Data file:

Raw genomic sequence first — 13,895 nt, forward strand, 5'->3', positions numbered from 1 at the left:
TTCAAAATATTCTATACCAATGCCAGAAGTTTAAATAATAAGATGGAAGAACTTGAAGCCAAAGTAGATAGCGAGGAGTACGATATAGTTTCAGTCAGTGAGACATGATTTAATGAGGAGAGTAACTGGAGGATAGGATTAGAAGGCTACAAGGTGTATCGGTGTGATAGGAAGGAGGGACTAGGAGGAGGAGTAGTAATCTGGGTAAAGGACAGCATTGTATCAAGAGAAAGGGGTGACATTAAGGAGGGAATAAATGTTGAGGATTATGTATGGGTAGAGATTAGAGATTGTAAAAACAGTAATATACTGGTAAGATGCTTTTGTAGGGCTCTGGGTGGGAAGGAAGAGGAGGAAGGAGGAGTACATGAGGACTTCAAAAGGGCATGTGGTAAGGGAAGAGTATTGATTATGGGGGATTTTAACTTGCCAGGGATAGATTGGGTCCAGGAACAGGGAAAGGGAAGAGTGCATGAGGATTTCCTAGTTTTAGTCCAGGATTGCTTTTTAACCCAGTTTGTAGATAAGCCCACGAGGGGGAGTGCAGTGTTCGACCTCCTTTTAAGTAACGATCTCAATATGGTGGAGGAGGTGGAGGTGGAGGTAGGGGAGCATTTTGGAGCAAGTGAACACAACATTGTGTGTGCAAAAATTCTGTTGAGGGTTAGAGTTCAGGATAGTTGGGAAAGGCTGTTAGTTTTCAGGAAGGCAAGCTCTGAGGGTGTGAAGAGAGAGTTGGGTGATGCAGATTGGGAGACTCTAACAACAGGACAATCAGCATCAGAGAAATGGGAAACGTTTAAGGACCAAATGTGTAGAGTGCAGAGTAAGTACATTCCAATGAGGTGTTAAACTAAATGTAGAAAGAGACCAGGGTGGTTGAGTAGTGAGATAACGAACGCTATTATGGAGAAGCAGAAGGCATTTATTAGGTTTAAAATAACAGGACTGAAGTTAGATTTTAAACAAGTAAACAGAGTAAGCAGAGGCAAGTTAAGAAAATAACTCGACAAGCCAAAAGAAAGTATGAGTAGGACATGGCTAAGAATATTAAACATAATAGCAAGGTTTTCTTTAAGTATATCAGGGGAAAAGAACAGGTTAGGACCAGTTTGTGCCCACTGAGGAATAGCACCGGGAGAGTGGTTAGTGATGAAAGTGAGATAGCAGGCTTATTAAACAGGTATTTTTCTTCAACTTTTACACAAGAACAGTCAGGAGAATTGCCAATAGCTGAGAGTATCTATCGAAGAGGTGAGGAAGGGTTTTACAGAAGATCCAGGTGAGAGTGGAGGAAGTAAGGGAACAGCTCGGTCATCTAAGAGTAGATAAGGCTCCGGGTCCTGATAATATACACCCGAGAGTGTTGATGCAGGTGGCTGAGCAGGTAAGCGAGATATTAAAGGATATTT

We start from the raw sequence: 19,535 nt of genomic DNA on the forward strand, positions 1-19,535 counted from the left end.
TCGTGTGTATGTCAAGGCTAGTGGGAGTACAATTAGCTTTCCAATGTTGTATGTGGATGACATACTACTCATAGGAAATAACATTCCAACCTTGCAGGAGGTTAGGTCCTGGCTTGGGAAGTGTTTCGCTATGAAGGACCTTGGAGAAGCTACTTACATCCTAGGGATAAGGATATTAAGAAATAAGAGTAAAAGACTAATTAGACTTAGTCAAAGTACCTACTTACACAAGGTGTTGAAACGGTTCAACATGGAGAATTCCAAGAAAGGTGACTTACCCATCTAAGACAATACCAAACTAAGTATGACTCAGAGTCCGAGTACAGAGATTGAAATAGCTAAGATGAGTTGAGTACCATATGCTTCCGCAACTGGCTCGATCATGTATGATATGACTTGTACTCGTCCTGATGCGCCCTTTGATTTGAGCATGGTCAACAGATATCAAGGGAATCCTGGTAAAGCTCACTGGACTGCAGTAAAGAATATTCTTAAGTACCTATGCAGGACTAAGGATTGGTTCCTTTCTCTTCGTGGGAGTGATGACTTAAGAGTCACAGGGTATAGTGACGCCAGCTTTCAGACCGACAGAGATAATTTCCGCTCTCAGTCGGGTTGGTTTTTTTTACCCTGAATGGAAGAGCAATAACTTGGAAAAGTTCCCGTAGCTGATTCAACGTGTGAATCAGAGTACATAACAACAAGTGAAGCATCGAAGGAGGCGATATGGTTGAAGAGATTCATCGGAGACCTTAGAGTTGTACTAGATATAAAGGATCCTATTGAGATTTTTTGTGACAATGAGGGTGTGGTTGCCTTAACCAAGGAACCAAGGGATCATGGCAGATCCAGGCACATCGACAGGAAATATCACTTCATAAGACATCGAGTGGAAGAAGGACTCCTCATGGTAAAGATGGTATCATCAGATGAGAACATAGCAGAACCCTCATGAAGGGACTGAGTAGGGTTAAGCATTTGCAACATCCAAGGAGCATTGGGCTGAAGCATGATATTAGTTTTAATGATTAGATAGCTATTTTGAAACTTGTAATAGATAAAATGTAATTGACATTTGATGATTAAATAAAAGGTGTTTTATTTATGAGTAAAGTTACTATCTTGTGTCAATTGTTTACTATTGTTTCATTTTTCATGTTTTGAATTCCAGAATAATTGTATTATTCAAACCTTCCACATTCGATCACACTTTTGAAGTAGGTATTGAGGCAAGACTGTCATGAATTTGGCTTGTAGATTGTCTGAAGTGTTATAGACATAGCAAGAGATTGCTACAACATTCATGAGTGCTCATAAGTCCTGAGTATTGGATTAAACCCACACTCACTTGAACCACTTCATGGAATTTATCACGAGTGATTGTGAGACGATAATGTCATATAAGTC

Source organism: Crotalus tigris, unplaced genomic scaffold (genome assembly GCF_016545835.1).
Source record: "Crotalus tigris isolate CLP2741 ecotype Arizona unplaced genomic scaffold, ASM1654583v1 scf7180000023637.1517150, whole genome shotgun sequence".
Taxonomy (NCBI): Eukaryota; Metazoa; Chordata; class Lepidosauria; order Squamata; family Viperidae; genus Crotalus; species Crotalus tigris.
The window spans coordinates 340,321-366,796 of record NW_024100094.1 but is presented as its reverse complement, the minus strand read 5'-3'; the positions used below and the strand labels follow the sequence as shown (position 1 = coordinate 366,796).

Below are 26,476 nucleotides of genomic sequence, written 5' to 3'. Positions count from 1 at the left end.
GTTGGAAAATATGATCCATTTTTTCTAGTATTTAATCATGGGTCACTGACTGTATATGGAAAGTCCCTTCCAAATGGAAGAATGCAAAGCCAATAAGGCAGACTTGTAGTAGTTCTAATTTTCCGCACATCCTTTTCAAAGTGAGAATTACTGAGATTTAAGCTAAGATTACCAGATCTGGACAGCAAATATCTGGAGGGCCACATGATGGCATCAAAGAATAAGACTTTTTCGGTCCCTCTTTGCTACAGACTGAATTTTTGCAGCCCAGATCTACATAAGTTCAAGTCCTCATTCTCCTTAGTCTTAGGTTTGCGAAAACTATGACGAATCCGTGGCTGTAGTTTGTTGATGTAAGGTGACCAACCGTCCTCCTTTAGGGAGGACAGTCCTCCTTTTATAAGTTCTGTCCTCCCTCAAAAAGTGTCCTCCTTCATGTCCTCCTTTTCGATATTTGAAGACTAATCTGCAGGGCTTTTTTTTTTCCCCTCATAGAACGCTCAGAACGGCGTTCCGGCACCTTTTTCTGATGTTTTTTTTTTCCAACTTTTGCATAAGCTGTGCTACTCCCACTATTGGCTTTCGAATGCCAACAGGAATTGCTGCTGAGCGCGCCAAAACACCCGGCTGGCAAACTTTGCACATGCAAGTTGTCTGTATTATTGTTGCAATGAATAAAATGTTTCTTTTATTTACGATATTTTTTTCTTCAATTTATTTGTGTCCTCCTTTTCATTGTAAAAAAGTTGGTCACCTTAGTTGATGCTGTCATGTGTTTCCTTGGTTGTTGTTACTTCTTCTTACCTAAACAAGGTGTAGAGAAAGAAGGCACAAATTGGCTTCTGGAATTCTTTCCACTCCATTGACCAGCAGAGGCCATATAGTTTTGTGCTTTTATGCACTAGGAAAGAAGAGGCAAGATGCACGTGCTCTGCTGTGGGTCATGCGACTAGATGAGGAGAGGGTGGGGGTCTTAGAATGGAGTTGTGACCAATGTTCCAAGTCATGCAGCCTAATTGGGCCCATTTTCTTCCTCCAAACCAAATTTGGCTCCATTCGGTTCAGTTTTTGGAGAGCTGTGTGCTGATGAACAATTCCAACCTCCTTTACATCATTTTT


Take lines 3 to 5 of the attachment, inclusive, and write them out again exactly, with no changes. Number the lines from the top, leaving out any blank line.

We start from the raw sequence: 19,535 nt of genomic DNA on the forward strand, positions 1-19,535 counted from the left end.
TCGTGTGTATGTCAAGGCTAGTGGGAGTACAATTAGCTTTCCAATGTTGTATGTGGATGACATACTACTCATAGGAAATAACATTCCAACCTTGCAGGAGGTTAGGTCCTGGCTTGGGAAGTGTTTCGCTATGAAGGACCTTGGAGAAGCTACTTACATCCTAGGGATAAGGATATTAAGAAATAAGAGTAAAAGACTAATTAGACTTAGTCAAAGTACCTACTTACACAAGGTGTTGAAACGGTTCAACATGGAGAATTCCAAGAAAGGTGACTTACCCATCTAAGACAATACCAAACTAAGTATGACTCAGAGTCCGAGTACAGAGATTGAAATAGCTAAGATGAGTTGAGTACCATATGCTTCCGCAACTGGCTCGATCATGTATGATATGACTTGTACTCGTCCTGATGCGCCCTTTGATTTGAGCATGGTCAACAGATATCAAGGGAATCCTGGTAAAGCTCACTGGACTGCAGTAAAGAATATTCTTAAGTACCTATGCAGGACTAAGGATTGGTTCCTTTCTCTTCGTGGGAGTGATGACTTAAGAGTCACAGGGTATAGTGACGCCAGCTTTCAGACCGACAGAGATAATTTCCGCTCTCAGTCGGGTTGGTTTTTTTTACCCTGAATGGAAGAGCAATAACTTGGAAAAGTTCCCGTAGCTGATTCAACGTGTGAATCAGAGTACATAACAACAAGTGAAGCATCGAAGGAGGCGATATGGTTGAAGAGATTCATCGGAGACCTTAGAGTTGTACTAGATATAAAGGATCCTATTGAGATTTTTTGTGACAATGAGGGTGTGGTTGCCTTAACCAAGGAACCAAGGGATCATGGCAGATCCAGGCACATCGACAGGAAATATCACTTCATAAGACATCGAGTGGAAGAAGGACTCCTCATGGTAAAGATGGTATCATCAGATGAGAACATAGCAGAACCCTCATGAAGGGACTGAGTAGGGTTAAGCATTTGCAACATCCAAGGAGCATTGGGCTGAAGCATGATATTAGTTTTAATGATTAGATAGCTATTTTGAAACTTGTAATAGATAAAATGTAATTGACATTTGATGATTAAATAAAAGGTGTTTTATTTATGAGTAAAGTTACTATCTTGTGTCAATTGTTTACTATTGTTTCATTTTTCATGTTTTGAATTCCAGAATAATTGTATTATTCAAACCTTCCACATTCGATCACACTTTTGAAGTAGGTATTGAGGCAAGACTGTCATGAATTTGGCTTGTAGATTGTCTGAAGTGTTATAGACATAGCAAGAGATTGCTACAACATTCATGAGTGCTCATAAGTCCTGAGTATTGGATTAAACCCACACTCACTTGAACCACTTCATGGAATTTATCACGAGTGATTGTGAGACGATAATGTCATATAAGTC

Source organism: Crotalus tigris, unplaced genomic scaffold (genome assembly GCF_016545835.1).